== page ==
Are you paid enough?

CVTs, RNs report higher wages in 2017

A national survey of cardiovascular professionals in Cath, EP and combo labs showed strong wage growth for Cardiovascular Technologists and Registered Nurses from 2015 to 2017.

National average hourly wages reported by CVTs and RNs grew significantly—from $30.81 to $33.16 and from $36.64 to $39.57, respectively—while average wages for Radiologic Technologists regressed from their 2015 highs—from $36.13 to $34.61—according to the 2017 CATH/IR/EP Wage Survey presented by SpringBoard Healthcare.

"While each licensure all had moderate wage growth between 2011 and 2013, in 2015 the trends of the different licensures diverged," reads the SpringBoard report. "RNs and CVTs actually decreased in 2015, while RTs had very strong growth (almost 6%); however, in 2017 that trend reversed as RNs and CVTs had extremely strong growth (almost 10%) while RT compensation decreased."

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Over the period SpringBoard has surveyed wage trends for Cath/IR/EP professionals—2011 to 2017—CVTs have shown the strongest wage growth "by a large margin" compared to RNs and RTs in the West, Northeast and South regions.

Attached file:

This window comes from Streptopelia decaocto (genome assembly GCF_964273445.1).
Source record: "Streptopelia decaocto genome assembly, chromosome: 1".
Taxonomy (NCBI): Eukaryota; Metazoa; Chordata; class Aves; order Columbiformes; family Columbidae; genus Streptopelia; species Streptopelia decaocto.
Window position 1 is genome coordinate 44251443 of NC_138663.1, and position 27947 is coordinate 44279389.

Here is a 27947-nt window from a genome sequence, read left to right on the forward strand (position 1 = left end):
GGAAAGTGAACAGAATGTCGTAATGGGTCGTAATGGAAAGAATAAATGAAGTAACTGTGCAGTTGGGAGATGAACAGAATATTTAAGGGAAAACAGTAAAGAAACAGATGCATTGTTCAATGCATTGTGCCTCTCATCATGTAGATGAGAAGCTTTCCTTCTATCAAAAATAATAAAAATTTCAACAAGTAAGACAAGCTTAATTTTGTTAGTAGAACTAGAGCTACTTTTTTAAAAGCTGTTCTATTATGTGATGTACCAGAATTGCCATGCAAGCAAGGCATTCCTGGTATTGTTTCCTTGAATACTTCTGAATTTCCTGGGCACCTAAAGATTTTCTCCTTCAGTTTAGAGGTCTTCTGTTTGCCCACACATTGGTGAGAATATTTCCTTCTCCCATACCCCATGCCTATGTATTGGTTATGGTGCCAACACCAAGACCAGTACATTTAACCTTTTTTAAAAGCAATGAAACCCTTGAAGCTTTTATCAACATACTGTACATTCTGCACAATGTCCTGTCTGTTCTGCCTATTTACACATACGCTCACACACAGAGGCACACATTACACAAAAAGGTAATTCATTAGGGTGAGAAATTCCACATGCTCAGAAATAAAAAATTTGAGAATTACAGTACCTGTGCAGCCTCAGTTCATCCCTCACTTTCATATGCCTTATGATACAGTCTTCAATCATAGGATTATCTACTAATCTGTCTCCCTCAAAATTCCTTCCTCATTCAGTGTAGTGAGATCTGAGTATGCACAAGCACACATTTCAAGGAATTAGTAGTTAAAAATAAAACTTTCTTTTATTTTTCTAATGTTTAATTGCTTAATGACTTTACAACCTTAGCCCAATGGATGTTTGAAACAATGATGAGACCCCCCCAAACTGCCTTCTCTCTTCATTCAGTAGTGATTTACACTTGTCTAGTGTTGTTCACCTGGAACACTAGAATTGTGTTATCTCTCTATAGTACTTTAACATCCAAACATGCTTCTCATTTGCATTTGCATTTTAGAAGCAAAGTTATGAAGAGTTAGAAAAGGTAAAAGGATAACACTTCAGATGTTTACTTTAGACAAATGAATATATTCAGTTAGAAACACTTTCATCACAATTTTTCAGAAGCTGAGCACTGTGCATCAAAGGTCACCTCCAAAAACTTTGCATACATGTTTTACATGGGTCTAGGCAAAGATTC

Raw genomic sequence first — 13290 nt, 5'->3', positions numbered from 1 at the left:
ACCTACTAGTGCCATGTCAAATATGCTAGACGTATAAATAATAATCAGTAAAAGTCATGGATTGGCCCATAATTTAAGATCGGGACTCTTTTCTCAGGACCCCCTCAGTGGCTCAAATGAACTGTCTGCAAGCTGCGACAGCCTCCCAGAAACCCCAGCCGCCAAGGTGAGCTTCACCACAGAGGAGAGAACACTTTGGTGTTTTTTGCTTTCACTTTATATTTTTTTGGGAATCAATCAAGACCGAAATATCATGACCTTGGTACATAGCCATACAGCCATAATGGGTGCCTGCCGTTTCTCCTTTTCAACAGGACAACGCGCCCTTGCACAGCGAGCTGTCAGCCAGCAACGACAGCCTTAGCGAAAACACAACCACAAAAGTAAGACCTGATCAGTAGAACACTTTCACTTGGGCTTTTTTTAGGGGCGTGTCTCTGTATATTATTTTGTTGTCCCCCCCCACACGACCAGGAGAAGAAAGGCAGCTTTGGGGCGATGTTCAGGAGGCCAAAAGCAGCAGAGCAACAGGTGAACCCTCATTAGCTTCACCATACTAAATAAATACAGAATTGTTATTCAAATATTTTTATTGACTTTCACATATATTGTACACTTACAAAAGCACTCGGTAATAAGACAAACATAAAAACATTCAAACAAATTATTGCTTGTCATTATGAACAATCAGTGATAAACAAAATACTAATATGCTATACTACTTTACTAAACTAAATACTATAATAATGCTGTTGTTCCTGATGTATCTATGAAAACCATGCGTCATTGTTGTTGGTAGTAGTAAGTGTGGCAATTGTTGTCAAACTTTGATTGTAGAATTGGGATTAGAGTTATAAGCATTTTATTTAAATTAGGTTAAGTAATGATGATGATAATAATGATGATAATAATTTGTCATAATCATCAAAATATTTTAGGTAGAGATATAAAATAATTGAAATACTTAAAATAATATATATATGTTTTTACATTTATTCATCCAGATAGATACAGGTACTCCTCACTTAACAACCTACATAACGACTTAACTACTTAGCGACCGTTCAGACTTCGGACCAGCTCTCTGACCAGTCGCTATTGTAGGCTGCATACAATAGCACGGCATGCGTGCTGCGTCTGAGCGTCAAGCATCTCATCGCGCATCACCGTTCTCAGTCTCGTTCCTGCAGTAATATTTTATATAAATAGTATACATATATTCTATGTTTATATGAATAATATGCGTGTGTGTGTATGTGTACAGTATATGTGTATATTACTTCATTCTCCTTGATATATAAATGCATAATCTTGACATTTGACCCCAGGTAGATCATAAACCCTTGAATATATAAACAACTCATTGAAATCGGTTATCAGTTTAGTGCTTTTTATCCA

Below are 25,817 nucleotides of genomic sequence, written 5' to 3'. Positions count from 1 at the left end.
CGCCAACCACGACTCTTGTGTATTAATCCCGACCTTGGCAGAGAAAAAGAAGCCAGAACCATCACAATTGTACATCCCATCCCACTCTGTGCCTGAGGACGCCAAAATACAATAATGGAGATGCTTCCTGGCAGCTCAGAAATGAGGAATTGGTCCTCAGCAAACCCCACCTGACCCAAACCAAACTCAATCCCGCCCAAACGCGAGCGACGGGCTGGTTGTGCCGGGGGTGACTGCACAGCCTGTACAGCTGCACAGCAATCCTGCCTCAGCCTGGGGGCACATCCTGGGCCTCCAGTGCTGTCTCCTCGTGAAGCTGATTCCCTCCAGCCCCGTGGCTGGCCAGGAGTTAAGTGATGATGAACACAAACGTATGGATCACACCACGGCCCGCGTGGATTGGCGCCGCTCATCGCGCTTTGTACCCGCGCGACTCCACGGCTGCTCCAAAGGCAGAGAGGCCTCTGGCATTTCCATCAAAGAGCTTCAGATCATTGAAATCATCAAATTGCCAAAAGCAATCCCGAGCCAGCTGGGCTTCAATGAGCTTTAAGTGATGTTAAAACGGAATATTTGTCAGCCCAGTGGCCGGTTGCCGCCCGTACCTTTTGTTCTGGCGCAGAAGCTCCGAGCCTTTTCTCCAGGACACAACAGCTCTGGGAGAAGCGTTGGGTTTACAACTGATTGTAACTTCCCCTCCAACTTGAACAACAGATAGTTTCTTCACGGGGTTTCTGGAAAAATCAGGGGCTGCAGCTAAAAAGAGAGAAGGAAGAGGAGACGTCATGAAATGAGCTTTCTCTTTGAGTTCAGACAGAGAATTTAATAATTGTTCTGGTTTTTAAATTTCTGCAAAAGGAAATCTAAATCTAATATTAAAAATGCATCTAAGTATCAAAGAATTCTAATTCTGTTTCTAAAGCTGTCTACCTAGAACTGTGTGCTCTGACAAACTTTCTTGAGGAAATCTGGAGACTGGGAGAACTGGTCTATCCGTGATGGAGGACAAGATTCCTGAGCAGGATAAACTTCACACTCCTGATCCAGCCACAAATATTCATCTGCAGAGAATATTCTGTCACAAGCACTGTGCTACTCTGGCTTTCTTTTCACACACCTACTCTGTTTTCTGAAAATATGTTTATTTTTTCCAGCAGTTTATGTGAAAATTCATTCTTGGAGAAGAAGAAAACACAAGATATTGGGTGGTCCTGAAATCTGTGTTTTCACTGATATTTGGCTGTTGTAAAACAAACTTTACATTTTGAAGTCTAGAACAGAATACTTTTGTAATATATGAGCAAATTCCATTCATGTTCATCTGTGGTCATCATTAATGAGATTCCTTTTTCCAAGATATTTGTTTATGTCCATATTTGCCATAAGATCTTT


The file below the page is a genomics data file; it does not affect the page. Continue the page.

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Benchmarking and Quality Improvement – Essential Characteristic #5

cardiovascular quality improvement

Is it obvious? Highly effective cardiovascular teams demonstrate commitment to cardiovascular quality improvement.

In a 2014 report entitled "Cardiovascular Care High Performers," the National Committee for Quality Assurance detailed the importance of benchmarking and continuous cardiovascular quality improvement.

What is the practice culture of effective cardiovascular teams, according to the report? It's characterized by a "strong organizational commitment to improving quality, to openness at being measured on performance and having results shared within the practice, to working on closing gaps and to trying new strategies to engage patients."

Commitment and openness, especially to being measured, sharing results, and working on closing quality gaps, has been proven to improve outcomes, from a single group to an entire state.

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